Over the years, Perfectly Clear has become one of my favorite tools. While it can be used for a vast array of photographs, I typically use it for professional portraits and headshots.
However, recently I wanted to enhance some of my candid portraits more. While I photograph events, I’ve also gotten more and more into street photography, and capturing those powerful street scenes. Integrating Perfectly Clear into this workflow seemed like a natural step, allowing me to up the ante, so to speak.
Just like my posed, professional portraits and headshots, I do a brunt of my editing in Adobe Lightroom Classic. This allows me to whip through the photos and do a lot of batch processing before I spend more time on my individual picks. What’s important here is to make sure things like exposure, leveling and overall color is accurate. I basically focus on the Tone part of the Basic panel, in addition to the Transform panel. Other panels I leave for after the Perfectly Clear edit.
Once I’ve chosen a batch of photos as my selects, I bring those over to Perfectly Clear. Depending on the lighting and exact location of the photographs, I might bring over all of my selected photographs, or just one or two. For me, it’s important to only batch process when it makes sense.
When I was in New York City for the PhotoPlus Expo, I had the chance to do some street photography. The below photo is one of my favorites. Starting in Lightroom, I only touched five sliders — Exposure, Highlights, Shadows, Whites and Blacks. The rest are at zero. Once I brought it into Perfectly Clear, it made some subtle adjustments.
But I wanted more. To me, the photo seemed a little flat, and with my street photographs, I really like them to “pop.” To get started, I added the girl’s face manually. Then I adjusted the exposure up a bit, and made sure that “Face Aware” was set to on.
As I continued down the Tone panel, one of the most powerful sliders was Depth. There are two options here — High Contr(ast) and High Def. Switching this to the High Contrast option instantly had a powerful impact on my photo, deepening the blacks and adding more contrast to the image.
From there I moved down to the Color panel, and clicked Color Restore, Color Vibrancy, Fidelity and Tint Correction to on. Color Restore and Color Vibrancy brought in some additional color to my photograph, helping it to not feel as flat. It gave just a subtle punch to my image. Fidelity also increased the colors just slightly, bringing in some colors that my camera failed to capture.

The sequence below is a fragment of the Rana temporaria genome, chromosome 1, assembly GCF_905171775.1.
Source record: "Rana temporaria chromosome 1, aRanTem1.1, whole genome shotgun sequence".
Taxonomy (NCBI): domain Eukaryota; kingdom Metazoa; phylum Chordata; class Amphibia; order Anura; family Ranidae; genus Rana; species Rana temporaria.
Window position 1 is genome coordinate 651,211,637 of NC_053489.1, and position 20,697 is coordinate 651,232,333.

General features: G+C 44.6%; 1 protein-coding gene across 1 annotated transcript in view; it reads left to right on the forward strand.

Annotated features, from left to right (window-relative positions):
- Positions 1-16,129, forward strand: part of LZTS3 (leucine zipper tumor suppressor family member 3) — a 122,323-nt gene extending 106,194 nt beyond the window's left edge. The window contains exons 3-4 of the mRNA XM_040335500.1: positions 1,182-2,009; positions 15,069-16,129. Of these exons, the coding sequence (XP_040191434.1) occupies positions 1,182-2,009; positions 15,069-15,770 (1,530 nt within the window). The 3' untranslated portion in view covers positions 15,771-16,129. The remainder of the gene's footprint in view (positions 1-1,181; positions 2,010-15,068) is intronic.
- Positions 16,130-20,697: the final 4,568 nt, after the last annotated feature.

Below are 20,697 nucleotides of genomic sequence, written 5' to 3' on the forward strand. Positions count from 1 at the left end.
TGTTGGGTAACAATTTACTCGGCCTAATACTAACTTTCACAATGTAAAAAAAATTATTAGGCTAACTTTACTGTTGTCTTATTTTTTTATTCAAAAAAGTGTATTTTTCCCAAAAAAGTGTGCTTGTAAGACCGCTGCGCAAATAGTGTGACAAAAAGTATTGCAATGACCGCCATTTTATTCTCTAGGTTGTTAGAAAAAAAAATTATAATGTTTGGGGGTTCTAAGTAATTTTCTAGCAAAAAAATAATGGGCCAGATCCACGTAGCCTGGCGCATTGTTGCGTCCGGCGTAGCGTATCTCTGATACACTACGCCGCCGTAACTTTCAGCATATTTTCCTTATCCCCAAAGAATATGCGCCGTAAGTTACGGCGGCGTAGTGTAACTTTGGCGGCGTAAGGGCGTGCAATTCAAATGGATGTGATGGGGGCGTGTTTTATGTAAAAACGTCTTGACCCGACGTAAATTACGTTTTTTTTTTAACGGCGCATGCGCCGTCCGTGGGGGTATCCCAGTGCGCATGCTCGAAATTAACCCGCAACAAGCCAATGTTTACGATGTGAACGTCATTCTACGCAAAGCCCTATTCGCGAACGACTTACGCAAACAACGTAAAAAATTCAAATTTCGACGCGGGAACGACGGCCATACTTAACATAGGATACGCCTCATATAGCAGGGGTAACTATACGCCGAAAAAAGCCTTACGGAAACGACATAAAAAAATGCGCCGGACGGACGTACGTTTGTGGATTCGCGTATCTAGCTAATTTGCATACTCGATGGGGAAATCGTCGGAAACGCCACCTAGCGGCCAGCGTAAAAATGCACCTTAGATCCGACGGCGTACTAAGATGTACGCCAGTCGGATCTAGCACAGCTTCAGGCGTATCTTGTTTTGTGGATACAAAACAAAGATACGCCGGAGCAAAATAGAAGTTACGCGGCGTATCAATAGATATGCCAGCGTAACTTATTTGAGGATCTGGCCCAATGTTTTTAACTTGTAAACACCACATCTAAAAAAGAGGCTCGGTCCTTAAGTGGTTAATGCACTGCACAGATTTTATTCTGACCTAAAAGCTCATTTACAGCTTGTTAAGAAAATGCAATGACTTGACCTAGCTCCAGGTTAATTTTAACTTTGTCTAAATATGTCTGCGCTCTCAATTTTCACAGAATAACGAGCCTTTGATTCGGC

But the most powerful slider here was Tint Correction. My photograph was a bit yellow, and while that was realistic due to those ugly, yellow-orange fluorescent lights you often see in cities, I wanted to bring in a cooler tone. By just increasing this slider to 21 (on the Maximum setting), it made a subtle difference, but got rid of that awful yellow-orange glow.
Adjusting the finer points
While I was pretty happy with my image, I knew there was more I could do. Perfectly Clear’s Sharpening (in the Details panel) is one of my favorite features of the software, and it’s one I use on virtually every portrait and headshot I take. So why not a street photograph?
For the Sharpening slider, I tend to zoom in a bit so I can see the difference between the before and after photograph. Depending on what your style is, you might crank this way up (like I did), or keep it at a lower level for just that subtle increase in sharpness.
Eyes, Face and Skin panels
While I didn’t use these panels in this particular photograph, if you have a person’s eyes in view, I’d recommend turning on Eye Enhance. This adjusts the brightness and sharpness of just the eyes. In the Face panel, I will often turn on the Face Contouring slider just a bit, which helps to remove any distortion the camera added to the person’s face. It can also be used to take off a few pounds, if you wish.
Finally, the Skin panel. Depending on the photograph, I usually use the Perfectly Smooth and Shine Removal sliders. Perfectly Smooth can help to reduce or eliminate any blemishes on the person’s face. Shine Removal will help in reducing shine when you photograph with a flash or strobes. Obviously for street photography, you probably won’t use these sliders often, but they’re there in case you want to make any adjustments.
The final image
Many people know that I like to have a natural style when it comes to editing. And with street photography, this is no different. However…what if I wanted to make the image black and white? Perfectly Clear does a great job at this too, offering me one-click presets that I can then adjust further.
Once I’m done in Perfectly Clear, I can bring the image back into Lightroom and fine-tune other adjustments, like Clarity and Contrast.
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